Mortgage lending is a highly competitive field. Information on mortgage rates, which can change daily, is available in local newspapers, through mortgage brokers, from individual lenders and of course through conventional financial institutions. When you are shopping for a loan, interest rates tell just part of the story. You will also need to be aware of the various fees lenders charge. Many mortgages today are almost custom-tailored to individual needs with a variety of options available.
Lynne & Vicky can recommend lenders/mortgage brokers to get pre-approved with before beginning any serious house hunting so you will know exactly what you can afford.
Types of Mortgages:
There are two basic types of mortgage loans which most mortgages fall under:
The Conventional Mortgage Loan: is typically a loan in which the borrower requires 80% or less of the purchase price or appraised value of the property. This means that the purchaser would need a 20% down payment through their own funding.
The High-Ratio Mortgage Loan: allows borrowers to borrow more than 80% of the purchase price or appraised value of the property contingent on the borrower paying a mortgage default insurance premium in order to protect the lender.
Open vs. Closed Mortgages:
Borrowers should consider whether or not to choose an open or closed mortgage.
Open Mortgages: are those that allow buyers to prepay a portion of their mortgage or the entire amount of principal at any time with no penalty. These types of mortgages generally have shorter terms (usually ranging from six months to a year). Homeowners who are planning to sell in the near future or those who require flexibility in their payment amounts can benefit from an open mortgage.
Closed Mortgages: have strict conditions on prepayment of principal above the agreed upon amounts. Prepayment above what the contract specifies is prohibited and results in penalty. It should be noted, however, that the Federal Interest Act does allow borrowers to prepay all outstanding debt with an additional three months interest in lieu of notice at any time after five years from the initiation of the mortgage.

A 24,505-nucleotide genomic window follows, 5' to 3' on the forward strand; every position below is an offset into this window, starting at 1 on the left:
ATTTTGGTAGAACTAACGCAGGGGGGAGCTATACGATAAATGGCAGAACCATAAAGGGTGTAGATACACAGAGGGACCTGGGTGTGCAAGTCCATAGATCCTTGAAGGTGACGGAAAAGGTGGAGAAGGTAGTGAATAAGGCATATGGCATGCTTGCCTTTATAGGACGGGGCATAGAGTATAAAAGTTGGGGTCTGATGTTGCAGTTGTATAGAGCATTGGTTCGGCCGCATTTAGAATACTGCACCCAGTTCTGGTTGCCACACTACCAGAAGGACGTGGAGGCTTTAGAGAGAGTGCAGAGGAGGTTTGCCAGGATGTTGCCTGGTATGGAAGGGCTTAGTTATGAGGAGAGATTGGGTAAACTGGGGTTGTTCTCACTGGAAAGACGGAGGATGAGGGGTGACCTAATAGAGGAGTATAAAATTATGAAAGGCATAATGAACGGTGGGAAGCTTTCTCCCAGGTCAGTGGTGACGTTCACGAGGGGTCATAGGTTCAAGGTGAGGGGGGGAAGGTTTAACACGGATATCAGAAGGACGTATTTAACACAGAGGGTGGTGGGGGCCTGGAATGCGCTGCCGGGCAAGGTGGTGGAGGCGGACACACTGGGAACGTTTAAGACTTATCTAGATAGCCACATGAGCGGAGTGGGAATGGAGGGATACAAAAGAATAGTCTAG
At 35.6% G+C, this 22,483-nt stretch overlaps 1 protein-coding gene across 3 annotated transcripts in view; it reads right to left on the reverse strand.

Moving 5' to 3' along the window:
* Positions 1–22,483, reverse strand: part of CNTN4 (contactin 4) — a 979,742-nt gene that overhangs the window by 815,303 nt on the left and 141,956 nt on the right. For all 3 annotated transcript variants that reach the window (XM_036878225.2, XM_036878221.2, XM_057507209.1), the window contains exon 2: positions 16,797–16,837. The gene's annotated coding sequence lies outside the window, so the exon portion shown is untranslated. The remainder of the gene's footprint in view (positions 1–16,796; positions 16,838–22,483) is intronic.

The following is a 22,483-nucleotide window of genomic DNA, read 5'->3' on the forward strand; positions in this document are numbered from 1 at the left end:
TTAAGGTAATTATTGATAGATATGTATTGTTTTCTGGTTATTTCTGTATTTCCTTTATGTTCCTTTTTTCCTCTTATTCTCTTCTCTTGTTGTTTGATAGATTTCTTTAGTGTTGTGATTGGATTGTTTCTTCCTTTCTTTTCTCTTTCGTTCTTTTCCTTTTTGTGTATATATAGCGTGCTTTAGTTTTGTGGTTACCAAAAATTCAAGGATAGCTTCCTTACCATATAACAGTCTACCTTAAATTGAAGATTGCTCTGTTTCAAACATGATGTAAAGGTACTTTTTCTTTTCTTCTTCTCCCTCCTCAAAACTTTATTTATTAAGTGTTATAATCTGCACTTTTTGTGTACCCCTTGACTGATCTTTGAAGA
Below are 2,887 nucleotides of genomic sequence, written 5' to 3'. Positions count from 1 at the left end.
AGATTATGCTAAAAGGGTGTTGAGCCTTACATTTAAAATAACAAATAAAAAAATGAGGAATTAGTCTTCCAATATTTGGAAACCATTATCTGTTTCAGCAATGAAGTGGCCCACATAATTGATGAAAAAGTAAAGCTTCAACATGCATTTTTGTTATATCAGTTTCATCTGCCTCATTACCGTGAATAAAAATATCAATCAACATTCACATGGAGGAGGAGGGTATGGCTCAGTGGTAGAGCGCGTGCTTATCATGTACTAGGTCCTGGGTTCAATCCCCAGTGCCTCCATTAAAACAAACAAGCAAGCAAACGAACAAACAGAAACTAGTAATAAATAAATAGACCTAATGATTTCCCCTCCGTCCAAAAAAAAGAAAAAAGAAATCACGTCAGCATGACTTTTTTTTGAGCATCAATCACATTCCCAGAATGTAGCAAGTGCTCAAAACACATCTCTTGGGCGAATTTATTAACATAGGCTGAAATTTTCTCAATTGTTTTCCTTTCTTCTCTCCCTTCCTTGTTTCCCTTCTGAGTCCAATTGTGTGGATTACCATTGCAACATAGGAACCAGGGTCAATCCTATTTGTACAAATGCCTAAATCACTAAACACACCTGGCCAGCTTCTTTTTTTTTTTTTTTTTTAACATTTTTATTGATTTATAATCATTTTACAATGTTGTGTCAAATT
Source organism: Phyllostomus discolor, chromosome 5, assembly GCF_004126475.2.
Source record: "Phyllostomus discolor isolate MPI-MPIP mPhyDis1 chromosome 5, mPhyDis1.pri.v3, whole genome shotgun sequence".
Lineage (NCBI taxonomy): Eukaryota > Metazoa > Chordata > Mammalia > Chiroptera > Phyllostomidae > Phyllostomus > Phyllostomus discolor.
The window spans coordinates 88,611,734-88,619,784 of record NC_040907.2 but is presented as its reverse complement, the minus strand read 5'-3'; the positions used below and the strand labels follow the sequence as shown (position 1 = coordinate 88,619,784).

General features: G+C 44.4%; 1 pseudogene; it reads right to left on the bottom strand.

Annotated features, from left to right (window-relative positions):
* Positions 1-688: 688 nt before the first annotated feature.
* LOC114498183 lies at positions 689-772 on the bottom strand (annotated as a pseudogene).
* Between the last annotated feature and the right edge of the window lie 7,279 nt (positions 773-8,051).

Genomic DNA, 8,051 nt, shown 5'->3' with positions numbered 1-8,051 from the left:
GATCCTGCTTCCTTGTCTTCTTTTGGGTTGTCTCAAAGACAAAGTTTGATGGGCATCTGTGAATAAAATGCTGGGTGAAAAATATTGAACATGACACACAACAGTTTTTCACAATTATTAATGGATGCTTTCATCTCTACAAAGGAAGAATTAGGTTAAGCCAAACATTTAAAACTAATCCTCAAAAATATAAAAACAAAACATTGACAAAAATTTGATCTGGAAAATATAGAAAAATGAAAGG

Variable and Fixed Interest Rate Mortgages:
Fixed Interest Rate Mortgages: provide consumers with a sense of security in knowing that their interest rate is ‘fixed’. The rate is established at the time of initiation and is set for the term of the mortgage. This allows consumers to budget accurately for their regular mortgage payments including interest. In addition, it allows consumers to know exactly what portion of principal will be paid off at the end of the term. Today many of these mortgages also offer flexibility to pay down your principle early with increased payments and lump sum payments.
Variable Interest Rate Mortgages: are sometimes attractive to consumers as interest rates are typically lower than fixed rates. The interest rate charged on a variable interest rate mortgage fluctuates as the market rate varies – the rate is usually similar to that of the Bank of Canada’s prime rate. Consumers most often make fixed monthly payments but the amount of payment that goes to principal and the amount that goes to interest will fluctuate depending on the variable rate. Thus, consumers are not able to concisely predict the amount of outstanding principal to be paid upon the end of the term (although the lender will provide an estimated prediction).